The History Behind Racist Halloween Costumes

by Zoe Beyer, Student Assistant

a historical dancing Jim Crow cartoon

This image was the cover of an edition of “Jump Jim Crow” sheet music in 1832.

Halloween is coming up, and there are no shortage of creative costume ideas to pull from. There are classic scary options, like vampires, or more fun options like personified puns (Freudian slip, anyone?). However, seemingly every year there comes a dreaded story of white people dressing up as black people, dark foundation included.

Take, for example, the students at St. Mark’s College in Adelaide, Australia, who dressed up in blackface for various parties throughout this year. Some students chose to imitate famous black athletes like Michael Jordan at the school’s annual Garden Party. Another photo taken in 2016 depicts a student dressed up as an “African” and referencing the AIDS crisis occurring there with a sign saying “Race: African; Blood type: AIDS positive.”

Or consider students at the University of Mississipi attending an Alpha Tau Omega Halloween party. Two white men dressed in a group costume: one is in blackface, picking cotton. The other? A police officer, holding a gun to his partner’s head. The brothers of a fraternity at California Polytechnic State University dressed up as gang members during the weekend of the school’s multicultural celebration. One of the brothers in the picture dressed in blackface.

These examples are not just evidence of individual racism; rather, they come from a long history of white people dressing up in blackface. This type of performance is called minstrelsy. In these acts, white performers dressed up as negative caricatures of black people. Actors would rub burnt cork on their faces and exaggerate the wideness of their nose and thickness of their lips.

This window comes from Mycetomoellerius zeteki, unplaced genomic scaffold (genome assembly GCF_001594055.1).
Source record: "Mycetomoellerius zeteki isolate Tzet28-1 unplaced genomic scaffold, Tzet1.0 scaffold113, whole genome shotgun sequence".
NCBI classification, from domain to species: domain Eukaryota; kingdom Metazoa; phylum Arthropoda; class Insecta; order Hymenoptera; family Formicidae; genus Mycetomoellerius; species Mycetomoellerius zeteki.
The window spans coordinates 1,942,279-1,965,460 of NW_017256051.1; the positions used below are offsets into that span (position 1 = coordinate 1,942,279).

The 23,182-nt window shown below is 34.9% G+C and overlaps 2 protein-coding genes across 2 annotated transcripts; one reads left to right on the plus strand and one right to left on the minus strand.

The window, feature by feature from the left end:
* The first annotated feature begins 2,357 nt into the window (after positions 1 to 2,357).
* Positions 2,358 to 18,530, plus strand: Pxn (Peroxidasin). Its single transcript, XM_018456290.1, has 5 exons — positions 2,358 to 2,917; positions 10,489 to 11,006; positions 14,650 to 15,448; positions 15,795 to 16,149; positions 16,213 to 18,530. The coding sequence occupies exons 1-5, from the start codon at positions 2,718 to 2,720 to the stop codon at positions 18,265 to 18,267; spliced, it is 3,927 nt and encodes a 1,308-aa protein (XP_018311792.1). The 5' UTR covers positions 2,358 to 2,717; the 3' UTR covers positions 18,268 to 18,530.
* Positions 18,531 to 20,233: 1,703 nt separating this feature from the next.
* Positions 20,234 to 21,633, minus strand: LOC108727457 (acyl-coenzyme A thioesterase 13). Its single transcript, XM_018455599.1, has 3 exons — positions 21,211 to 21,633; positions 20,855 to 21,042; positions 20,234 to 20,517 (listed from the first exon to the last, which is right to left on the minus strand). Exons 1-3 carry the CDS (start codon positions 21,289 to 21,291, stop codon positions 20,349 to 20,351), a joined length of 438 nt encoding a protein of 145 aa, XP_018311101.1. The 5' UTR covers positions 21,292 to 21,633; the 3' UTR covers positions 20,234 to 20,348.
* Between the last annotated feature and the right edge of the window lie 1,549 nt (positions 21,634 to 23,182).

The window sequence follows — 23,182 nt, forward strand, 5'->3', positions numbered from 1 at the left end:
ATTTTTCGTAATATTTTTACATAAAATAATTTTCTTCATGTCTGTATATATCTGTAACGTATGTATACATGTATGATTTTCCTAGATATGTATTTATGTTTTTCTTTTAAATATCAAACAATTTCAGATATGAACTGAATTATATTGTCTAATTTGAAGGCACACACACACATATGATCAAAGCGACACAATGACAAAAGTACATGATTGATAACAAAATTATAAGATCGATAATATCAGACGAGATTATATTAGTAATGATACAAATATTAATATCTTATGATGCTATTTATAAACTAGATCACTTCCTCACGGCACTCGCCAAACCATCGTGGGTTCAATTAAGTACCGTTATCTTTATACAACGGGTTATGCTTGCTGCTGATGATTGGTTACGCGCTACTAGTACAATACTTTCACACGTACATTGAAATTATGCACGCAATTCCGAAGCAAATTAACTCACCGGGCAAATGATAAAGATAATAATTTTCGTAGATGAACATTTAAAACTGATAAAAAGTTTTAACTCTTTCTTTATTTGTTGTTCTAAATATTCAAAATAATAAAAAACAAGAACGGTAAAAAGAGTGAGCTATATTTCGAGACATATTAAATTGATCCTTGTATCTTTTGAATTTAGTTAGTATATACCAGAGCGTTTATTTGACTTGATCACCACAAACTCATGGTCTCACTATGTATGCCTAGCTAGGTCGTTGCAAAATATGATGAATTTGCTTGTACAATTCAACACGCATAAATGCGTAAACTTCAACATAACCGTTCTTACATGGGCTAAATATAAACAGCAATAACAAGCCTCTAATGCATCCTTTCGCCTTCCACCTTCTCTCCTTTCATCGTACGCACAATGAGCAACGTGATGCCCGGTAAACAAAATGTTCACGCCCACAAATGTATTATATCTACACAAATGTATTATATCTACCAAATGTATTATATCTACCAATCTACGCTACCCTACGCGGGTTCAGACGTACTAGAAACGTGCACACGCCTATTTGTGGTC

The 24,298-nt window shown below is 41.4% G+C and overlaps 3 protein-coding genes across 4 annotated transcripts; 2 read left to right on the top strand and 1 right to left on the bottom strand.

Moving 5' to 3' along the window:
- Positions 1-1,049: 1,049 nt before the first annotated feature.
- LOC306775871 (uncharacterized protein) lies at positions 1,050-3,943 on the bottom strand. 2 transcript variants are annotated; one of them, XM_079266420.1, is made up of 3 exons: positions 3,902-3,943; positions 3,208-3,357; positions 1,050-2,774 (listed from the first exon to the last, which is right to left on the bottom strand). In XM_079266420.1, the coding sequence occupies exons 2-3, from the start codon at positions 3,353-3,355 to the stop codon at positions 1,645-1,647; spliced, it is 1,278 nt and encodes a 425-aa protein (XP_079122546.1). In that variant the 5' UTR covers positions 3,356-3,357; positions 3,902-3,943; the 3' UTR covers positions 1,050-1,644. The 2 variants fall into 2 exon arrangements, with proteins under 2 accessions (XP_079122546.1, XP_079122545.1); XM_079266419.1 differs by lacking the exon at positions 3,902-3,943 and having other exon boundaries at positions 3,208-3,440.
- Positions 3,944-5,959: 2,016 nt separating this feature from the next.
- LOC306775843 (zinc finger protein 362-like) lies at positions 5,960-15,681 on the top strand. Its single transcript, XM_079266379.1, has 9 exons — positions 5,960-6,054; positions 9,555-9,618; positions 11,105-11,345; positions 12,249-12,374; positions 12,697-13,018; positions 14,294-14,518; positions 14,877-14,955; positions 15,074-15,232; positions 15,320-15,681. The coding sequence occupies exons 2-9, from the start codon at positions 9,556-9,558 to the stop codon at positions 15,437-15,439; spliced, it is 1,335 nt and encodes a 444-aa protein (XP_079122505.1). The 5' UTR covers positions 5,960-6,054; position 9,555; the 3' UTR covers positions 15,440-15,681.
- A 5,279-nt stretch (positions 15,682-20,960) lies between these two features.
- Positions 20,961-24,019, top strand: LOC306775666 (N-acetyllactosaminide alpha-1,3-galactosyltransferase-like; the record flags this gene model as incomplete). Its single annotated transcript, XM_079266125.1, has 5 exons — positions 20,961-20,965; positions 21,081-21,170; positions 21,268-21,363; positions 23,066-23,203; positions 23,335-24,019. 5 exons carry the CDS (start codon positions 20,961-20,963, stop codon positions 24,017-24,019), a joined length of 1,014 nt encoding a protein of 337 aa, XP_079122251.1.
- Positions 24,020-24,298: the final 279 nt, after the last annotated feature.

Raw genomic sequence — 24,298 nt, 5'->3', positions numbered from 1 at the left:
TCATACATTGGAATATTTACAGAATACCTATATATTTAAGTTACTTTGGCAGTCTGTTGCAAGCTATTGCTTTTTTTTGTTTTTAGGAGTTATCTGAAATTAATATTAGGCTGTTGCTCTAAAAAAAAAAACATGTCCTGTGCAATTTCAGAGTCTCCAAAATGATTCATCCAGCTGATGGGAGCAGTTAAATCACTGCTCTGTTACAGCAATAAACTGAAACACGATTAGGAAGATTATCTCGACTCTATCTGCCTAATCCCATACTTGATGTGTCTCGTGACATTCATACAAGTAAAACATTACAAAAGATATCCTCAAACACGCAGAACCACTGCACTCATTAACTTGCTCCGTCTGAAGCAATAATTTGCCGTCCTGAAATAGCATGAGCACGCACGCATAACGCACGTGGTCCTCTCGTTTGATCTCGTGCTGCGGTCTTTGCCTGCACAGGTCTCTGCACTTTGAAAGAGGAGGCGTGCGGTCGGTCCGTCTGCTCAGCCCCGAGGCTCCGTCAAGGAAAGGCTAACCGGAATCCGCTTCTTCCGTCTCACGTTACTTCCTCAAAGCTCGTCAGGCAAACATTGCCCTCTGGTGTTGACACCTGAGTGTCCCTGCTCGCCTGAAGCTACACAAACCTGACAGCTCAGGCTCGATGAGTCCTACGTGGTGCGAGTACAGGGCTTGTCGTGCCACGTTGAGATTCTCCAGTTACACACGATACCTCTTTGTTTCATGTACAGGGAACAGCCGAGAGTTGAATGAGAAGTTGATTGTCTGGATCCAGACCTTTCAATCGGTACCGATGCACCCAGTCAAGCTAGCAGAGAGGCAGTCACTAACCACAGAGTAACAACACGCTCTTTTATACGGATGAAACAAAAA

Minstrelsy too was not a subculture; rather, it was prevalent throughout America and became the first uniquely American popular culture.

 

This art form was invented in part to reinforce white superiority in America and continue the oppression of black people. In these shows, blackness was inherently represented as lowly, including a grossly exaggerated southern accent full of mispronunciations and a sub-human appearance consisting of extremely exaggerated features.

The Southern caricature of this time is the Jim Crow figure, representing black people in the south. These figures were childlike; they craved immediate satisfaction and could not resist singing, dancing or food. This was meant to contradict “white American” values like self-control. This is partially responsible for the creation of stereotypes like loving watermelon and fried chicken as well as the belief that black people are lazy. These characters were also shown to be primitive through belief in animal fables.

However, black people were also warned against pursuing whiteness. Northern black figures in these shows were portrayed as foolish for believing they could become white. These dandies were shown to still be incapable of refinery and prone to dancing and singing just like their Southern counterparts.

Even though minstrelsy itself is not present in this same form, elements of it persist. Children’s cartoons especially continued to propagate racist imagery of black people decades into the 20th century. An even more recent example is the portrayal of Serena Williams in a cartoon run by the Herald Sun last month: in it, Serena is angrily stomping on her racket and has thrown a pacifier out of her mouth. The cartoon also depicts Williams with exaggerated features reminiscent of a minstrel character.

So when choosing a Halloween costume this year, avoid falling into the centuries-old tradition of cultural appropriation and racism.

For more information on minstrelsy and its history, check out these books in the Stone Center Library:

  • Friedman, Ryan Jay. Hollywood’s African American Films: the Transition to Sound, Rutgers University press, 2011.
  • Lhamon, W. (2003). Jump Jim Crow: Lost Plays, Lyrics, and Street Prose of the First Atlantic Popular Culture, Harvard University Press, 2003.
  • Chude-Sokei, Louis Onuorah. The Last “Darky”: Bert Williams, Black-on-Black Minstrelsy, and the African Diaspora, Duke University Press, 2006.
  • Johnson, Stephen. Burnt Cork: Traditions and Legacies of Blackface Minstrelsy, University of Massachusetts Press, 2012.
  • Taylor, Yuval & Austen, Jake. Darkest America: Black Minstrelsy from Slavery to Hip-Hop, Norton, 2012.

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